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Human Error Accounts for Over 95 Percent of Security Incidents, Reports IBM

According to the IBM Security Services 2014 Cyber Security Intelligence Index report (PDF), over 95 percent of all incidents investigated recognize human error as a contributing factor. While organizations try to employ a litany of different security controls in an attempt to limit their risk of becoming the victim of a security incident or breach, human error is one factor that can’t always be controlled or relied upon.

Considering that each lost data record cost companies, on average, $145 per record in 2013, decreasing the human factor is ideal for any company that wants to stay in business these days. For the United States, each record cost an average of $195 per breached, lost or stolen record, 35.5 percent more than the global average.

The report found that the United States is typically one of the largest targets in the underground market for stolen credit card theft and retail breaches, due in part to its status as one of the last remaining countries using magnetic strip credit cards.

The report also did some hypothetical mathematical calculations based on potential per-industry costs, finding, for example, millions of breached credit card numbers could cost a major retailer more than $100 million in direct costs. Read more about retail data breaches in Target Breach: Vendor Password Exploit.

Similarly, on a slightly smaller scale but still just as devastating could be a university with 40k breached records could end up losing $5.4 million. For Arizona-based Maricopa County Community College, they ponied up nearly $20 million, about triple the originally estimated costs after they suffered a data breach that exposed the records of nearly 2.5 million current and former students, employees and vendors. Find out more about that incident in College Data Breach Triples in Cost to Nearly $20 Million; Tuition Raised.

Top Industries Affected by Security Incidents When it came to the top industries most frequently targeted in 2014, the finance and insurance industry ranked highest at 24 percent, followed by manufacturing (22 percent), information and communication (19 percent), retail & wholesale (6 percent) and finally health & social services (6 percent).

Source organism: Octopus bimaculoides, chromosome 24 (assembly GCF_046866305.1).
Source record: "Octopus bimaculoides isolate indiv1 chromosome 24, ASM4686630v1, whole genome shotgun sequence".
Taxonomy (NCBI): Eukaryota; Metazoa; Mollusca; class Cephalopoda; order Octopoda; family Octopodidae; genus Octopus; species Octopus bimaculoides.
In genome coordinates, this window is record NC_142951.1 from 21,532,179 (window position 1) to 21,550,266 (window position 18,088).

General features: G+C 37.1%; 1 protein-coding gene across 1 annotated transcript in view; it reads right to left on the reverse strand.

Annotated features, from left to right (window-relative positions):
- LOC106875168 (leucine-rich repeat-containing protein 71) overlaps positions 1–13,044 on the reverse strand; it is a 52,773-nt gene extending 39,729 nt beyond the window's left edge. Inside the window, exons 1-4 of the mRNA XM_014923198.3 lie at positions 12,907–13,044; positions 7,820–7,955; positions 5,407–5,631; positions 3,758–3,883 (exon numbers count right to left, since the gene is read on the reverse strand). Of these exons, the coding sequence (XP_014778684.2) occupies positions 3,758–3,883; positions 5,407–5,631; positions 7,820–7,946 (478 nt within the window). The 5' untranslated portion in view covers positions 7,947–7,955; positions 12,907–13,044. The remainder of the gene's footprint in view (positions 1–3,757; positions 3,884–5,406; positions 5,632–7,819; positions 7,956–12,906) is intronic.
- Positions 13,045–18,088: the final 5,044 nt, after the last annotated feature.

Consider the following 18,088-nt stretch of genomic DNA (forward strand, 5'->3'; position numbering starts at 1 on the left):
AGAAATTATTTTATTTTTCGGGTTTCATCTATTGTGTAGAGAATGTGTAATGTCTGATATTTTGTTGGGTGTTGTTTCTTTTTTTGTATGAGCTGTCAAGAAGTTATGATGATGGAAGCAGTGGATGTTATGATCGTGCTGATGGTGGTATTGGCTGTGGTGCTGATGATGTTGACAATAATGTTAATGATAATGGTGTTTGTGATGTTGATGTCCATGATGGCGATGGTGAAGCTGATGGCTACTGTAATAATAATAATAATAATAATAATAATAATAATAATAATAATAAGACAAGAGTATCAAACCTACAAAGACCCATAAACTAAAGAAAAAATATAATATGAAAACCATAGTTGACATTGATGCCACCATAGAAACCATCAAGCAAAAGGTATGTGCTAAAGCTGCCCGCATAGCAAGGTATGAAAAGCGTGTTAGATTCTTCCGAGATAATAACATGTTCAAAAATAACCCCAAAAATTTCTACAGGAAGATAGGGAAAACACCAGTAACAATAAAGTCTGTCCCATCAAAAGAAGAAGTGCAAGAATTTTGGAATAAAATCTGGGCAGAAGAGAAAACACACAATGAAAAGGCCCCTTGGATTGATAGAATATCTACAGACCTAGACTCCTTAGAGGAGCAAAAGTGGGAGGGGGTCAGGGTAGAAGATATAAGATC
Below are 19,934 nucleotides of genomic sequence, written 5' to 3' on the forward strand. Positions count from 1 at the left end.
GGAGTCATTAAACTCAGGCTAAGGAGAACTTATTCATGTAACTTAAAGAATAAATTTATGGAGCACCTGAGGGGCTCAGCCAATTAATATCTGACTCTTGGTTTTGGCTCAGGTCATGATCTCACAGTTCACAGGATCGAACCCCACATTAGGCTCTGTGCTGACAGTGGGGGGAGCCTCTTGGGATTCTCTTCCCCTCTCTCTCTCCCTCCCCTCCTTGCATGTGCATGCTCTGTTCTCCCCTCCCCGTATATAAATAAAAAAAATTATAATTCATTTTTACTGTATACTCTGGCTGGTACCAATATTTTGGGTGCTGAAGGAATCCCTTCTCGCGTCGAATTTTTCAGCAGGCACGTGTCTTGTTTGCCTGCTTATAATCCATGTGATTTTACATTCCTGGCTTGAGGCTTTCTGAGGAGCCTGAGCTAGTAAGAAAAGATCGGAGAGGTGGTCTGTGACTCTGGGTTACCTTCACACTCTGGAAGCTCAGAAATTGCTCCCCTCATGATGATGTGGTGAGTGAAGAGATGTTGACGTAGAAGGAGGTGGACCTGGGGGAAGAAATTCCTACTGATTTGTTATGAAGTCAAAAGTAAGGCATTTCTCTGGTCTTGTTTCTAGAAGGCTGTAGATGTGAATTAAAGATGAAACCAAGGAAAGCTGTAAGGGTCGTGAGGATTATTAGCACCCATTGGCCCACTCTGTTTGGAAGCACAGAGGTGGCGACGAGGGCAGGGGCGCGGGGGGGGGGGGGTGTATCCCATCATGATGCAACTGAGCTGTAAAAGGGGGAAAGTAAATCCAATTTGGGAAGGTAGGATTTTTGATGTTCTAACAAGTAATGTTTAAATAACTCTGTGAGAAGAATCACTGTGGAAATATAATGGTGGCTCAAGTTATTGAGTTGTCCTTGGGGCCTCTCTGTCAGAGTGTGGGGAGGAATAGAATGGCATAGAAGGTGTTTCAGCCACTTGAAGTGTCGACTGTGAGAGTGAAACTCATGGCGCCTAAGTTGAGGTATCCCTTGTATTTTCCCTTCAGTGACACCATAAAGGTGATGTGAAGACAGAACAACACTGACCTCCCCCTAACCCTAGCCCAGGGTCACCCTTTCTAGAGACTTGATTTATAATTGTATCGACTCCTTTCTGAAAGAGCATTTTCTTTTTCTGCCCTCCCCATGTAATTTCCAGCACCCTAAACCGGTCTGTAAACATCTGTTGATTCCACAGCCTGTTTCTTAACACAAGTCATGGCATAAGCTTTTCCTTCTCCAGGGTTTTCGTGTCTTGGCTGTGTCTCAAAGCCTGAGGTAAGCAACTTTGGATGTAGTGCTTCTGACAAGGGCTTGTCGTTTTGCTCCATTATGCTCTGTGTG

Another finding discovered that malicious code was the primary mode of attack in cyber crime, at 38 percent, while sustained code and scanning was 20 percent, and unauthorized access ranked third at 19 percent.

Malicious code continues to serve as the primary mode of attack in cyber crime, with the ability to include third-party software, Trojan software, spear phishing, keyloggers and droppers.

Primary Modes of Attack in Cyber Crime Some of the most common human errors include:

  • System misconfiguration
  • Poor patch management
  • Lost laptops or mobile devices
  • Disclosure of regulated (sensitive) information via incorrect email address
  • Opening infected attachments or clicking on unsafe URLS

Another common human error includes the use of default usernames/passwords, or easy-to-guess passwords. While standard to have sufficient password policies in place, the strength of your business security profile is only as strong as the passwords that your users choose - or as strong as the authentication controls you choose to put in place.

One way to eliminate risks introduced by human error as it relates to the use of default or weak passwords is by layering up with a second factor of authentication that uses a different channel than the first. With primary authentication relying on something that you know (a password), the secondary factor that uses something you have (a mobile app and smartphone) protects users from unauthorized remote access.

Find out more about password security and how two-factor authentication help in:
Default Passwords: Breaching ATMs, Highway Signs & POS Devices
Passwords Aren't Enough: 76% of Breaches Exploit Stolen Credentials